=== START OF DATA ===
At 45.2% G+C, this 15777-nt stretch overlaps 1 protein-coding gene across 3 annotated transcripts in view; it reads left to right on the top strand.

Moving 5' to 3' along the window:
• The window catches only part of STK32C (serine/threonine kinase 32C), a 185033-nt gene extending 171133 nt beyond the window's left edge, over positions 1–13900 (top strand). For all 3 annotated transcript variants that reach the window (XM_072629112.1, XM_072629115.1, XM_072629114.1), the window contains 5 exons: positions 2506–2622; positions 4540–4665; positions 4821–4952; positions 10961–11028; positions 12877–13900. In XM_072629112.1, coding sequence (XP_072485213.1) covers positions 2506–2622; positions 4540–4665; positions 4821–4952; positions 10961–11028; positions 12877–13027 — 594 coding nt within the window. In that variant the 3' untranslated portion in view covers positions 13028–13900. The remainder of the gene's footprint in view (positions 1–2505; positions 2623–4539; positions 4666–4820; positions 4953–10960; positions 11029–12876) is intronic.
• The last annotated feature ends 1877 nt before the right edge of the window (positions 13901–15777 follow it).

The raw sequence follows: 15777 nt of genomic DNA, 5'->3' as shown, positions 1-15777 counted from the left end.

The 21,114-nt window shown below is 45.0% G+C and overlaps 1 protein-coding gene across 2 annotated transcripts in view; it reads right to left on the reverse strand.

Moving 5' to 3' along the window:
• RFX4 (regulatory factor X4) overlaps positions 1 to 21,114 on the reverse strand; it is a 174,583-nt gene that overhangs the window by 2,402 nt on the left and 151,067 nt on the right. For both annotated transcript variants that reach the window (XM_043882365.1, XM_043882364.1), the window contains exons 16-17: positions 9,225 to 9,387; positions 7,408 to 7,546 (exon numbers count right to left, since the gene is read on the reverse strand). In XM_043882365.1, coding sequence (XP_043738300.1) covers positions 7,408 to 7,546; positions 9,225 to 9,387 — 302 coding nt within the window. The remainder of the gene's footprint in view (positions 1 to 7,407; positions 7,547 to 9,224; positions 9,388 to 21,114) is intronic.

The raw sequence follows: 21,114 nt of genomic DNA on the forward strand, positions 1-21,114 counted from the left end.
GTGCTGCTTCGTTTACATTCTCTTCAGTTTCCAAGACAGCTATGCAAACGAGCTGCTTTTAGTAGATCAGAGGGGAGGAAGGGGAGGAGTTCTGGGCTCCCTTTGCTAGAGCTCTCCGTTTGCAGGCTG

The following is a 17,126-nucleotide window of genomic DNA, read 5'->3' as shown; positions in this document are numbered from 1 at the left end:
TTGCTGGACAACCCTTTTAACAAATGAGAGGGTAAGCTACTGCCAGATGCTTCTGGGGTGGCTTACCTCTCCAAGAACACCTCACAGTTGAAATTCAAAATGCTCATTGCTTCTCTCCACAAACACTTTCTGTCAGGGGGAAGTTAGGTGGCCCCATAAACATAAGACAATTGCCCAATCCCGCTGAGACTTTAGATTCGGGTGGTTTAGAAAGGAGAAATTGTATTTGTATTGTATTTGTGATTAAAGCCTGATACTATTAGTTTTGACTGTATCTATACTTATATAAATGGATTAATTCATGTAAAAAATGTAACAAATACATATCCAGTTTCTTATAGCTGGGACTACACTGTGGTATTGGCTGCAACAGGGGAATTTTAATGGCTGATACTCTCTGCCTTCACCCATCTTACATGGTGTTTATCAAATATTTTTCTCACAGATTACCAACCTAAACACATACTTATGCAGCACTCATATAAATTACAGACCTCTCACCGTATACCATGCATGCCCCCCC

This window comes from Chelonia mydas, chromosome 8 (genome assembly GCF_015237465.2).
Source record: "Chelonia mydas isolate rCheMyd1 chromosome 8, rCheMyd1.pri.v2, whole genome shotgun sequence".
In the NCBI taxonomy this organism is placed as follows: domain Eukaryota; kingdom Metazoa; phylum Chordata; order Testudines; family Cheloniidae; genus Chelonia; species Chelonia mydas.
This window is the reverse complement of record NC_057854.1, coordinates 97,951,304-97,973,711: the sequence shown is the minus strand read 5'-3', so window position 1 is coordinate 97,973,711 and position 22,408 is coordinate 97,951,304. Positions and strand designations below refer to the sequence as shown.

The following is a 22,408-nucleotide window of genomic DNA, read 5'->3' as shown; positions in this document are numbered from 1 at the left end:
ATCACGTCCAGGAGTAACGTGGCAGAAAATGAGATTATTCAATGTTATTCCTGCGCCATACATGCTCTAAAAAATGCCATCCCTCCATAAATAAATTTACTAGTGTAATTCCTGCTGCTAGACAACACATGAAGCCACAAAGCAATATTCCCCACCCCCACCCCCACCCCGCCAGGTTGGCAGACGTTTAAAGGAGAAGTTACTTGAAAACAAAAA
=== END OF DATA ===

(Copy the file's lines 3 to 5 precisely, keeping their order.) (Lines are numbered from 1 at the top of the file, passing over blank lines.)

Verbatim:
• The window catches only part of STK32C (serine/threonine kinase 32C), a 185033-nt gene extending 171133 nt beyond the window's left edge, over positions 1–13900 (top strand). For all 3 annotated transcript variants that reach the window (XM_072629112.1, XM_072629115.1, XM_072629114.1), the window contains 5 exons: positions 2506–2622; positions 4540–4665; positions 4821–4952; positions 10961–11028; positions 12877–13900. In XM_072629112.1, coding sequence (XP_072485213.1) covers positions 2506–2622; positions 4540–4665; positions 4821–4952; positions 10961–11028; positions 12877–13027 — 594 coding nt within the window. In that variant the 3' untranslated portion in view covers positions 13028–13900. The remainder of the gene's footprint in view (positions 1–2505; positions 2623–4539; positions 4666–4820; positions 4953–10960; positions 11029–12876) is intronic.
• The last annotated feature ends 1877 nt before the right edge of the window (positions 13901–15777 follow it).

The raw sequence follows: 15777 nt of genomic DNA, 5'->3' as shown, positions 1-15777 counted from the left end.